If you like it, save it!
Save and organize all of the stuff you love in one place.Got it!
If you like something…
Click the heart, it's called favoriting. Favorite the stuff you like.Got it!
Author Notes: I came across this recipe from Bon Appetit some years ago and all I had to see were the words maple, hazelnut, and pie together to get me in the kitchen. I've adapted the original recipe to make it a spicier, zingier and maplier (OK, that's totally not a word, but it should be) -- I've tried to mimic the feel of a hot buttered rum cocktail, but in pie form. It's now something like a more grown-up and sophisticated pecan pie, with the deep flavor of maple leading the way.
I recommend using grade B maple syrup for this recipe -- you'll get a very deep, rich flavor from it. Also, I've become a big fan of using leaf lard in my pastry -- this pie is an especially good example of what it can bring to pastries. The crust shatters into flaky goodness and there's just a whisper of savoriness that really compliments the maple. But, of course, if you're lard averse, you may simply replace the lard with an equal amount of butter. —vrunka
- 1 cup flour
- 4 tablespoons leaf lard (or butter)
- 4 tablespoons butter
- 3-5 tablespoons ice cold water
- Using a pastry blender or food processor, combine butter, lard and flour until the mixture has the texture of coarse cornmeal. Add the water one tablespoon at a time and combine with the flour. Once the dough starts to come together, stop adding water. Turn out the dough on a clean work surface. Work into a ball, cover with plastic wrap and refrigerate for at least an hour.
- Roll out the dough and place it in a 9-inch pie pan. Be sure to leave plenty of extra at the edges to make a decorative rim.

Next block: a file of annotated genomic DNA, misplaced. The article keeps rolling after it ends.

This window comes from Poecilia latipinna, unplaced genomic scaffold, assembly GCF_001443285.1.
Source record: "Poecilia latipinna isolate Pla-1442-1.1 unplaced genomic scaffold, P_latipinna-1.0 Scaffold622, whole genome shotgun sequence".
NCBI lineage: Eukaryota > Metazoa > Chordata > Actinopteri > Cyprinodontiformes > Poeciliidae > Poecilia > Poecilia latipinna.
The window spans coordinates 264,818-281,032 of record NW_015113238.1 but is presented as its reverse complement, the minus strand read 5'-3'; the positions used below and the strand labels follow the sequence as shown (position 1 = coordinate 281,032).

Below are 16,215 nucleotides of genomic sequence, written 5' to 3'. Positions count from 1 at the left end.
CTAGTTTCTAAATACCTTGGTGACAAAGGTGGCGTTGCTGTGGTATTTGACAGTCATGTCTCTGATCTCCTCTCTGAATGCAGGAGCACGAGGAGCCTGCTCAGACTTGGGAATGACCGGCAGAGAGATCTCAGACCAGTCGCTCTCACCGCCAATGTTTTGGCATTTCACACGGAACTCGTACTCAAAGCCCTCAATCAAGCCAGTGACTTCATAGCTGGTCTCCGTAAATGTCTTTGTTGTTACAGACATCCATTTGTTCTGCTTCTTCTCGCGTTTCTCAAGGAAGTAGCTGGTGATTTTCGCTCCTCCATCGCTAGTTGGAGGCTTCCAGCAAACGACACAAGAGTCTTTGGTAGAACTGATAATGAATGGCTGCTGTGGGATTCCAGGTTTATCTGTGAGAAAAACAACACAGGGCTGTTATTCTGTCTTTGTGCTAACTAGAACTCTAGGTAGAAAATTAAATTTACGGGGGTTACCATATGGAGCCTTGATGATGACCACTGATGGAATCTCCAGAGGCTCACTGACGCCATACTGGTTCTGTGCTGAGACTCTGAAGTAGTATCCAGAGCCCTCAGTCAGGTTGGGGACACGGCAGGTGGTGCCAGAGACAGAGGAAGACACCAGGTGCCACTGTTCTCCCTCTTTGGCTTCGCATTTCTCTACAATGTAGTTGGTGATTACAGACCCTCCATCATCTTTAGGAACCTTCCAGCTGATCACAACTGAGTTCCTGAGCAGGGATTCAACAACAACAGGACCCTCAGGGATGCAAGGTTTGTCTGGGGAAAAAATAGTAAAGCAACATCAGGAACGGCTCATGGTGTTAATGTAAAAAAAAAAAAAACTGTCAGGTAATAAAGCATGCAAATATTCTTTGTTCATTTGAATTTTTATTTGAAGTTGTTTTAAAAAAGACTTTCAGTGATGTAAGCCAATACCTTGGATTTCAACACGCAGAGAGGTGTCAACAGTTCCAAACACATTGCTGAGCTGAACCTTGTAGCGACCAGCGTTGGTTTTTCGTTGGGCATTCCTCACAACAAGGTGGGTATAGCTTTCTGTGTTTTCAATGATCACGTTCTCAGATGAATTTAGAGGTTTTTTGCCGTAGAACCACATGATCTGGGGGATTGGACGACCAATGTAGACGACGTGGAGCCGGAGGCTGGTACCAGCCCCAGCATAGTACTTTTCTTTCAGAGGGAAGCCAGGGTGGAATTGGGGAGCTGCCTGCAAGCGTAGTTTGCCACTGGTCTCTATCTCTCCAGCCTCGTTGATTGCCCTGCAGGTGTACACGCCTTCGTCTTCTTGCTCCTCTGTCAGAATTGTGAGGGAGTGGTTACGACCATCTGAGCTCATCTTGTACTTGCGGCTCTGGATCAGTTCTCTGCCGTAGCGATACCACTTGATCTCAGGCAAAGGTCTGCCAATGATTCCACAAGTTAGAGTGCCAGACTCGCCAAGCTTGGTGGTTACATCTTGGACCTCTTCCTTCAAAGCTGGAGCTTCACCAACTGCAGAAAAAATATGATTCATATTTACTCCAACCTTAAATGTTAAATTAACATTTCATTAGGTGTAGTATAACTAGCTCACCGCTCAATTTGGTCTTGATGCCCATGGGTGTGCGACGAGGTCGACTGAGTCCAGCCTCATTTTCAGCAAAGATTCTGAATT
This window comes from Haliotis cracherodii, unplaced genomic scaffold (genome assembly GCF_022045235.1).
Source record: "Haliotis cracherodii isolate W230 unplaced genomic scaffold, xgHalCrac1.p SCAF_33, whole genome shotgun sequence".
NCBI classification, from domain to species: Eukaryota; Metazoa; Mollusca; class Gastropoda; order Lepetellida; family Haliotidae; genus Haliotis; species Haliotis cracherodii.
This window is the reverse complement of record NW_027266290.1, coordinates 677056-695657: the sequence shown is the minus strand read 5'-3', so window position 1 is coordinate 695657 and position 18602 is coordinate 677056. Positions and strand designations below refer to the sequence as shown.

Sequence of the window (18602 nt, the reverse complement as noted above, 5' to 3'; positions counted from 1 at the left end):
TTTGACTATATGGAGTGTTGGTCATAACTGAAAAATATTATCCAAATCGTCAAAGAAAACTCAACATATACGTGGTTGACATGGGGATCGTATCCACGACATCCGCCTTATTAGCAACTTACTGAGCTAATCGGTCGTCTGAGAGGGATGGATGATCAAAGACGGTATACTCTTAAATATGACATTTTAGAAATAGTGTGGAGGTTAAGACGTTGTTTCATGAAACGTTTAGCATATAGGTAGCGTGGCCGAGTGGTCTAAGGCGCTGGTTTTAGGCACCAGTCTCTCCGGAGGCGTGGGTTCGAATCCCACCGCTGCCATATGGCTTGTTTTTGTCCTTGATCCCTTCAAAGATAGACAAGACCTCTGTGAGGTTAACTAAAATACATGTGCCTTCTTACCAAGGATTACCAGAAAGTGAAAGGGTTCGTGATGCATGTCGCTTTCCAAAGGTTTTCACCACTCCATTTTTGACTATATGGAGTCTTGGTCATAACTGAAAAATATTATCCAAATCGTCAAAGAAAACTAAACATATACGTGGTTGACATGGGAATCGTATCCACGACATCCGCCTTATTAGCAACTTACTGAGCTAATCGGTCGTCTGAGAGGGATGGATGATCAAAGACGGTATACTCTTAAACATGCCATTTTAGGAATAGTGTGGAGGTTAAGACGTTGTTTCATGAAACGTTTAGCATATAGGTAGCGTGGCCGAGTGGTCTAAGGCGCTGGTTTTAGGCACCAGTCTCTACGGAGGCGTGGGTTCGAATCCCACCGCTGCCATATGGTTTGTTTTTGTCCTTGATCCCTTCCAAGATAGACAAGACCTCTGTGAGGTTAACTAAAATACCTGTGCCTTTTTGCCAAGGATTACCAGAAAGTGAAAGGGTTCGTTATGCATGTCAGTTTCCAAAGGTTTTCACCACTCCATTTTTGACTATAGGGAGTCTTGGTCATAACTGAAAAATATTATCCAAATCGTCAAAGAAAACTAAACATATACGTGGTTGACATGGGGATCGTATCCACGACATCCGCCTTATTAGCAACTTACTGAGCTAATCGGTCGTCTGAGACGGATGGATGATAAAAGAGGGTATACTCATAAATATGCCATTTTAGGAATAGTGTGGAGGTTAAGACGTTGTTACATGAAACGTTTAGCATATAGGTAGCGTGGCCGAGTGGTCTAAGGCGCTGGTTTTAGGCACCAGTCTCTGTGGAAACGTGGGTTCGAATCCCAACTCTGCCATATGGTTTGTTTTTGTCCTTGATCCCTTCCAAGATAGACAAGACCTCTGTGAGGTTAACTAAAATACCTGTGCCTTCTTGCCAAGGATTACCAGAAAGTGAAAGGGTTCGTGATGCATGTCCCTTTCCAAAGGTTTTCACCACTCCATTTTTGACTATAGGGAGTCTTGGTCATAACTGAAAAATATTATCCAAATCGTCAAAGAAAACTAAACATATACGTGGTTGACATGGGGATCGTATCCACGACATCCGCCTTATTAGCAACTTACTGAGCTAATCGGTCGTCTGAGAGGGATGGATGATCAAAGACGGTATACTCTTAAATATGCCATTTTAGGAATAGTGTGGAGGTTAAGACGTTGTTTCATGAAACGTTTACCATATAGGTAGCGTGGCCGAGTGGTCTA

Maple Hazelnut Filling
- 1 cup maple syrup
- 1/2 teaspoon salt
- 2 tablespoons rum
- 1 teaspoon grated ginger
- 1/2 teaspoon nutmeg
- 6 tablespoons salted butter, cut in cubes
- 3 eggs
- 3/4 cup brown sugar
- 1-1/2 cups raw hazelnuts
- In a medium saucepan, add the maple syrup, salt, rum, ginger, and nutmeg. Bring to a low boil and stir until everything is dissolved and incorporated. Reduce heat to low and reduce for 5 minutes, stirring frequently. Stir to combine. Add butter a few cubes at a time, whisking after each addition. Remove from heat and allow to cool a bit (at least 15 or so minutes).
- Preheat oven to 400 degrees. Spread hazelnuts on a baking sheet and roast for about 10-15 minutes until the hazelnuts become slightly brown and fragrant. Remove them from the oven and immediately cover spread them on a clean kitchen towel. Bundle up the hazelnuts in the towel and allow to rest about 5-10 minutes. Vigorously rub the towel to loosen the hazelnut skins (careful not to let your hazelnuts fly everywhere!). This won’t get the nuts completely de-skinned, but it’ll be close enough. Separate the nuts and the skins. Set aside. Reduce oven heat to 375 degrees.
- Scatter hazelnuts across the bottom of your prepared pie crust. In a large mixing bowl, whisk the eggs together with the brown sugar. Slowly pour the maple mixture into egg mixture, whisking to incorporate. Pour this mixture over the hazelnuts. Set the pie on a baking sheet (just in case the filling boils over) and set the pie in the oven. Bake for approximately 35-45 minutes, until the filling is pretty well set (give it the jiggle test - if you jiggle the pan and filling sloshes, it’s not done. If the filling just jiggles, it’s good!). Remove from oven and allow to cool completely before slicing. Remove from oven and allow to cool completely before slicing.
- This recipe was entered in the contest for Your Best Thanksgiving Pie
- This recipe was entered in the contest for Your Best Maple Recipe
Recipe of the Day
Quinoa is queen (or, you know, king)
Recipe of the Day
Arugula goes beyond salad.
We're obsessed: wooden everything.
Monte Cristo: a breakfast-lunch hybrid.